In a recent workshop, I was reminded of the importance of words in the communication process. I have been paying close attention to what people say and what others hear them say, or think they hear them say. I’ve noticed how little time interdependent human beings spend really listening and trying to truly understand another person’s perspective. I have grown to appreciate the fact that everyone sees things through their own lens and, therefore, has a different perspective. At the same time, this appreciation leads to frustration when I see others who, for whatever reason, seem not to appreciate the different perspectives.
In the workshop, the participants were discussing the different meanings for the word facilitation. We heard several different perspectives from being a master of ceremony for a meeting to making certain the dominate person in the group is controlled to the “official” meaning of facilitation, which is to design and manage the structures and processes that will help a group be more effective and achieve a degree of togetherness. We spent significant time in exploring these meanings and being very clear about the meaning that would be used in the workshop. We even had some concerns about the word “manage” in the official definition. While some may have found this experience difficult to tolerate, I believe it was critical to the end result of a common understanding of the word “facilitation”.
As I reflect on that experience, and many others like it, I am aware of my growing concern over my intolerance for taking time to really explore meaning and, most importantly, understanding. In meetings every day, I find the dominate desire is to become more efficient so that we can get more done. I find that many times we are really just reporting on what we have been doing. As a result the group members are at various levels of engagement. And because the agenda is filled with multiple priorities we don’t take the time to explore in depth the meaning that is needed for common understanding. Even writing about this feeds my intolerance.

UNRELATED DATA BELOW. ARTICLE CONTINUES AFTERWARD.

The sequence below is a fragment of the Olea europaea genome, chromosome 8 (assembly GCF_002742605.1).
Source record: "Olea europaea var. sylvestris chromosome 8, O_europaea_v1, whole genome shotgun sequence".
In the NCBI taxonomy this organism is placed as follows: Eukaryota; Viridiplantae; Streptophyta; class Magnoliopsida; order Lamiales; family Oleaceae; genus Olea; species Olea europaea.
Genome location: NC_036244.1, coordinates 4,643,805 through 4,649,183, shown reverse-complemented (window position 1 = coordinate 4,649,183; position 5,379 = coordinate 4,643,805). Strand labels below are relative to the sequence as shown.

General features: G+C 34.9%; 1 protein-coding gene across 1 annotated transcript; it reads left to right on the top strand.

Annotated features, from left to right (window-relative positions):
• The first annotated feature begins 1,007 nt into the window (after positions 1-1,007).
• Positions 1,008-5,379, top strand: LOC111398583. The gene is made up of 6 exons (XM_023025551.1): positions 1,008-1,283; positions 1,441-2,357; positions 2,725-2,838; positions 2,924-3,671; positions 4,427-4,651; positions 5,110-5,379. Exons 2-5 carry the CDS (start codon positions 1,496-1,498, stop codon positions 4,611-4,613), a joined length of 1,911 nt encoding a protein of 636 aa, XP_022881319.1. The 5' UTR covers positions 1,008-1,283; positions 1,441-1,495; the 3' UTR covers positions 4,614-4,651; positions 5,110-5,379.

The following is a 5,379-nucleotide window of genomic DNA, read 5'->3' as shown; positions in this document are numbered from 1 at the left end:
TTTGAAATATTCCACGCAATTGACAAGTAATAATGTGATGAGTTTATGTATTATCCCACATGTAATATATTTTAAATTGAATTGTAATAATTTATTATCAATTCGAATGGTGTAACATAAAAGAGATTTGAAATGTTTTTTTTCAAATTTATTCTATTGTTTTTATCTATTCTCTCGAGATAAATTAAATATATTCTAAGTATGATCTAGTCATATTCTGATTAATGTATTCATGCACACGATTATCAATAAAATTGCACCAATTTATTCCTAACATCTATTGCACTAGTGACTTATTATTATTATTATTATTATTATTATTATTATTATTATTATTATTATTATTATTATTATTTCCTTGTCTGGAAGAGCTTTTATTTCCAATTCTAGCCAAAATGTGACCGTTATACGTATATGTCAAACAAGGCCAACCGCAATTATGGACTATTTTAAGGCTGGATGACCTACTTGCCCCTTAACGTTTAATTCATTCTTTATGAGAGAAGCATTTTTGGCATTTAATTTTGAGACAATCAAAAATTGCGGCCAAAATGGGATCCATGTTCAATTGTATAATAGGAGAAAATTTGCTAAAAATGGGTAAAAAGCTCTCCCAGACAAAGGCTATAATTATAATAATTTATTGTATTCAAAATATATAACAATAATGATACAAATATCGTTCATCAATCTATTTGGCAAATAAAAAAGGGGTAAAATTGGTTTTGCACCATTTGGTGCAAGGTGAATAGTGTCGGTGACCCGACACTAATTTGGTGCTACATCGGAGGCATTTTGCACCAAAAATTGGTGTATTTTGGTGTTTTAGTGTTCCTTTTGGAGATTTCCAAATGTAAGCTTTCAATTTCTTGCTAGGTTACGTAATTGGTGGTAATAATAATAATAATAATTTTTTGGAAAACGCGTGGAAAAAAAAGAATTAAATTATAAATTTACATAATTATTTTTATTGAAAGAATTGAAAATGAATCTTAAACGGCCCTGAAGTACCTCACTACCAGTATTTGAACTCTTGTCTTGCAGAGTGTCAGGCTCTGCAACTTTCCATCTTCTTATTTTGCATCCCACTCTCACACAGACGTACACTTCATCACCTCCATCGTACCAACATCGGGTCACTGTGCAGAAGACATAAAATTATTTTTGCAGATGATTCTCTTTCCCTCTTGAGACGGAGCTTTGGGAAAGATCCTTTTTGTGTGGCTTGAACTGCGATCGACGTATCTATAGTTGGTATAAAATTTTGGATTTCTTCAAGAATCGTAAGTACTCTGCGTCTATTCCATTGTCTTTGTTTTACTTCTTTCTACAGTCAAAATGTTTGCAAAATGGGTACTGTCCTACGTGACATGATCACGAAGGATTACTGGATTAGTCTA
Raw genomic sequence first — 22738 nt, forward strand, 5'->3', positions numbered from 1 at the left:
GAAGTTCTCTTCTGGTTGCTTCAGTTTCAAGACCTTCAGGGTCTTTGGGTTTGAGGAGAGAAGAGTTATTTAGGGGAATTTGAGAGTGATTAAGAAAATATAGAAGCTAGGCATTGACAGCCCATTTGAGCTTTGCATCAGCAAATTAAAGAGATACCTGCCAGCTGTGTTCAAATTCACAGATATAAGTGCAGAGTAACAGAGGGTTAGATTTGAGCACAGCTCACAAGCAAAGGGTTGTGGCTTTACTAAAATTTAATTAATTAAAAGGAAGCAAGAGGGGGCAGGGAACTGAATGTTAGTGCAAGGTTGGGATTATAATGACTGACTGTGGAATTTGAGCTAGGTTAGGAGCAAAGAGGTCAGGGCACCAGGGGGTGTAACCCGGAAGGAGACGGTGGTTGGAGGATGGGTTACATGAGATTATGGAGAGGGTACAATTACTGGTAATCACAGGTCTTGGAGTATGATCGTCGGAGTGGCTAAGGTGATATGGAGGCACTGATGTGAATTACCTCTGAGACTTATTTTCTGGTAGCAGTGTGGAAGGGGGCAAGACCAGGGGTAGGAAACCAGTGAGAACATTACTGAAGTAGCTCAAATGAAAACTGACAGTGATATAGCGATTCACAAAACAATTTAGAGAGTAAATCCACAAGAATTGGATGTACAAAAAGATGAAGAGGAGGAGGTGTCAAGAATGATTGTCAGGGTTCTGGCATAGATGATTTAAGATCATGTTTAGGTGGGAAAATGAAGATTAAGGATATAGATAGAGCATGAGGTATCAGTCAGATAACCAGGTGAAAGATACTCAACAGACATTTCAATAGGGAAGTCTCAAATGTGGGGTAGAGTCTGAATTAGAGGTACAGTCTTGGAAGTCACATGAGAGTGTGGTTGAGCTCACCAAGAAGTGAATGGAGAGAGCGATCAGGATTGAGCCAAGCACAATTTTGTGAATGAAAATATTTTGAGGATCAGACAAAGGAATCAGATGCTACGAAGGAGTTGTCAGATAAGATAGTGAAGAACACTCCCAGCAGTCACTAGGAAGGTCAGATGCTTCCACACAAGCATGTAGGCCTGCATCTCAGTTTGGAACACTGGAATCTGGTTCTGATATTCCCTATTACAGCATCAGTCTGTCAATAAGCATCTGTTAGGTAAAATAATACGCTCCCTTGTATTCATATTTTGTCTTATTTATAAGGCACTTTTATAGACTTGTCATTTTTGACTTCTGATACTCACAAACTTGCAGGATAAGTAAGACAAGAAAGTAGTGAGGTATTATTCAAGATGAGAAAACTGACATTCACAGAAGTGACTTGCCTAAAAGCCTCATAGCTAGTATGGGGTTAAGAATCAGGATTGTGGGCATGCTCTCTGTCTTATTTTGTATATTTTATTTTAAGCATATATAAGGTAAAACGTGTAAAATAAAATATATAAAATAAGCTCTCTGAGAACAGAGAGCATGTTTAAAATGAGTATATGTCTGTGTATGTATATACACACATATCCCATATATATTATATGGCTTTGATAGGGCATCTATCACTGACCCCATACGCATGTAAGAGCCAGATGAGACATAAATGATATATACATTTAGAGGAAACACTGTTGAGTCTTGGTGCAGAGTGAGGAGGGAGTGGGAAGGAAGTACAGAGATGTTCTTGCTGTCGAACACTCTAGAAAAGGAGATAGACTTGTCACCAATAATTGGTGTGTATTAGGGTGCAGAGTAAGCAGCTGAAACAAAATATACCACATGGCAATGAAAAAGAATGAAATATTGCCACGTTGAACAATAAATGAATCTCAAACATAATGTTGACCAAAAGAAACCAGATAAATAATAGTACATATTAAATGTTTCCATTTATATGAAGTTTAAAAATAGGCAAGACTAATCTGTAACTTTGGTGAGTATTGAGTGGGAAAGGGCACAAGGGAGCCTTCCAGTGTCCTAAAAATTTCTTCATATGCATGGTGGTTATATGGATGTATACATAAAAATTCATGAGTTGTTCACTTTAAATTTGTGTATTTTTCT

Every day I hear people talk about the need for better communications. However, I don’t experience many people willing to take the time to work at this improvement. In the workshop, I shared some group ground rules or guidelines that were developed by Roger Schwarz and covered in his book The Skilled Facilitator. Several of these guidelines or ground rules relate directly to this communication issue.
The first ground rule, test assumptions and inferences, speaks to how we take much for granted. When communicating with others we often assume things about the conversation that may or may not be accurate. We often draw conclusions based on what we know about what we are hearing. If we don’t take the time to check out these assumptions and inferences we may be heading to miscommunication and misunderstanding. Not testing these assumptions and inferences causes us to rush forward believing that we fully understand what the other person meant or intended.
Another ground rule, use specific examples and agree on what important words mean, is another one that directly relates to the importance of words. However, it takes time to use examples that demonstrate the meaning of the words or the situation. It also takes time to make certain people understand what the word means and how it is to be used in the situation. This is why we took some time to really explore and understand “facilitation”. We had to make certain everyone was truly understanding what we meant by the word before we could demonstrate the application of it.
These ground rules or guidelines are just two examples that emphasis the importance of spending time to really understand one another. They demonstrate the impact that words can have on a situation. So the next time you hear someone use a word that may have multiple meanings, don’t be afraid to stop the conversation long enough to explore what the person means by the word. This could result in better communication and a more effective outcome.
Until next time, become aware of how people communicate, or actually don’t communicate, and commit to clarifying the words used.